Don’t believe the Chicken Littles in the media

I love YouTubers. Always a good laugh. Always predicting the market is going to crash.

They get a little nugget of data, like that the number of people refinancing their mortgages has dropped and draw the craziest conclusions. Well, when rates were between 2 and 3%, everybody rushed out to refi. Even if the rates had not gone up, eventually everybody who would have refinanced would have done so. That statistic was bound to decrease on it’s own eventually.

My favorite ones are those that predict a major housing crisis. It is just not going to happen, especially in Lexington.

Why?

The number one reason is that Lexington is almost out of land. Lexington cannot grow any more. The surrounding communities will of course grow. Lexington will always be the most desirable town in the Bluegrass and prices will remain higher than anywhere else around us due to that. (FYI-we will see a whole lot more remodeling in the future than we see building in Lexington.)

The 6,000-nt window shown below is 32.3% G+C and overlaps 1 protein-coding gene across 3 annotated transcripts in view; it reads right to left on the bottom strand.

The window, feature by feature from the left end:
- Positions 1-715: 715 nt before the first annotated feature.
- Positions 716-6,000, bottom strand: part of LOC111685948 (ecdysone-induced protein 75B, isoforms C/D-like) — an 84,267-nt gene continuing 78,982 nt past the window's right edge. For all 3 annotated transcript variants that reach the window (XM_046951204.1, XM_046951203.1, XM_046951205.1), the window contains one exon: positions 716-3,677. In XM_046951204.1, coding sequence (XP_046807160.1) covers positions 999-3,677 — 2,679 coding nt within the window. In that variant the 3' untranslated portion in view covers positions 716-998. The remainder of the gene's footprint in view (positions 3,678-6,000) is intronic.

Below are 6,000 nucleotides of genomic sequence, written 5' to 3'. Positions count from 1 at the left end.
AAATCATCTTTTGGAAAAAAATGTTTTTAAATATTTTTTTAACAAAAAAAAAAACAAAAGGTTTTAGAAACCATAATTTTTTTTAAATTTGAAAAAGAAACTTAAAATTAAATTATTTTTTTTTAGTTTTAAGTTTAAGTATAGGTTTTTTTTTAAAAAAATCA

What else do I see in the near future? A slowing market, mainly due to interest rates and nothing being for sale. Right now everybody is complaining that 5% interest rates are the worst thing to happen to the market. I disagree. While rates being low were nice, it is the low rates that spoiled all of us and are affecting the market right now. We currently act like rates in the 2-3% range were normal and 5% seems excessively high. However, I don’t see prices dropping though. That’s because all those sellers who refinanced their mortgages when rates were under 3% are not going to move until they have a need. We need sellers in the market. When sellers are scarce, that means more demand than supply. People will likely only move when they outgrow their home, lose a job, get transferred, their family grows, Grandma needs to move in, or a divorce. You’re not going to give up a 3% mortgage on a cheaper house to get a 5% mortgage on a more expensive house unless you really need to move.